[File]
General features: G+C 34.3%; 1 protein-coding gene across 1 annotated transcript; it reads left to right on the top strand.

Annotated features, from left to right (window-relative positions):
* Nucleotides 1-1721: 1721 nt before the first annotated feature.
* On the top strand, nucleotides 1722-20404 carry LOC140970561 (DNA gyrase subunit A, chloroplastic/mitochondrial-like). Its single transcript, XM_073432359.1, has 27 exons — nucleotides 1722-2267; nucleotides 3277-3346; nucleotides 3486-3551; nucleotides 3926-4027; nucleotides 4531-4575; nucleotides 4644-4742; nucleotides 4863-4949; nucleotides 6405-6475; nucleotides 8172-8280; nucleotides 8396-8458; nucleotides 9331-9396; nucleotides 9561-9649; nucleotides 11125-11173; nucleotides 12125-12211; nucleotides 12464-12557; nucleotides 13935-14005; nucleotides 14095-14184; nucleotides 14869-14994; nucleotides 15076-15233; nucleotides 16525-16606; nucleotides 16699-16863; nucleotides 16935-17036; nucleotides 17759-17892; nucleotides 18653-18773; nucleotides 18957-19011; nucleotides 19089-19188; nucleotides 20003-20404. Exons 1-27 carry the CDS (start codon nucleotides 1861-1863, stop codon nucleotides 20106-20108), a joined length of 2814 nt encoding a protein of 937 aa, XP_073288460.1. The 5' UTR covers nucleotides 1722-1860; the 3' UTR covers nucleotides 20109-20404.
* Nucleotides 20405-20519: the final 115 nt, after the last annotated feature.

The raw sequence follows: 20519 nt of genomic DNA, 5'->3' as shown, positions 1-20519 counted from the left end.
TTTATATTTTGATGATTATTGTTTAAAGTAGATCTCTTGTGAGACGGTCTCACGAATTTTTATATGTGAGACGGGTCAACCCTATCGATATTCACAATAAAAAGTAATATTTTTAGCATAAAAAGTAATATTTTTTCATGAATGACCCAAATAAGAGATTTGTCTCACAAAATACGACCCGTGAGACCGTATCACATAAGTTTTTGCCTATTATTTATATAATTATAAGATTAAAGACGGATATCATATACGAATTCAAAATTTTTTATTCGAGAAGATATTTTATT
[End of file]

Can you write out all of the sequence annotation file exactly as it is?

General features: G+C 34.3%; 1 protein-coding gene across 1 annotated transcript; it reads left to right on the top strand.

Annotated features, from left to right (window-relative positions):
* Nucleotides 1-1721: 1721 nt before the first annotated feature.
* On the top strand, nucleotides 1722-20404 carry LOC140970561 (DNA gyrase subunit A, chloroplastic/mitochondrial-like). Its single transcript, XM_073432359.1, has 27 exons — nucleotides 1722-2267; nucleotides 3277-3346; nucleotides 3486-3551; nucleotides 3926-4027; nucleotides 4531-4575; nucleotides 4644-4742; nucleotides 4863-4949; nucleotides 6405-6475; nucleotides 8172-8280; nucleotides 8396-8458; nucleotides 9331-9396; nucleotides 9561-9649; nucleotides 11125-11173; nucleotides 12125-12211; nucleotides 12464-12557; nucleotides 13935-14005; nucleotides 14095-14184; nucleotides 14869-14994; nucleotides 15076-15233; nucleotides 16525-16606; nucleotides 16699-16863; nucleotides 16935-17036; nucleotides 17759-17892; nucleotides 18653-18773; nucleotides 18957-19011; nucleotides 19089-19188; nucleotides 20003-20404. Exons 1-27 carry the CDS (start codon nucleotides 1861-1863, stop codon nucleotides 20106-20108), a joined length of 2814 nt encoding a protein of 937 aa, XP_073288460.1. The 5' UTR covers nucleotides 1722-1860; the 3' UTR covers nucleotides 20109-20404.
* Nucleotides 20405-20519: the final 115 nt, after the last annotated feature.

The raw sequence follows: 20519 nt of genomic DNA, 5'->3' as shown, positions 1-20519 counted from the left end.
TTTATATTTTGATGATTATTGTTTAAAGTAGATCTCTTGTGAGACGGTCTCACGAATTTTTATATGTGAGACGGGTCAACCCTATCGATATTCACAATAAAAAGTAATATTTTTAGCATAAAAAGTAATATTTTTTCATGAATGACCCAAATAAGAGATTTGTCTCACAAAATACGACCCGTGAGACCGTATCACATAAGTTTTTGCCTATTATTTATATAATTATAAGATTAAAGACGGATATCATATACGAATTCAAAATTTTTTATTCGAGAAGATATTTTATT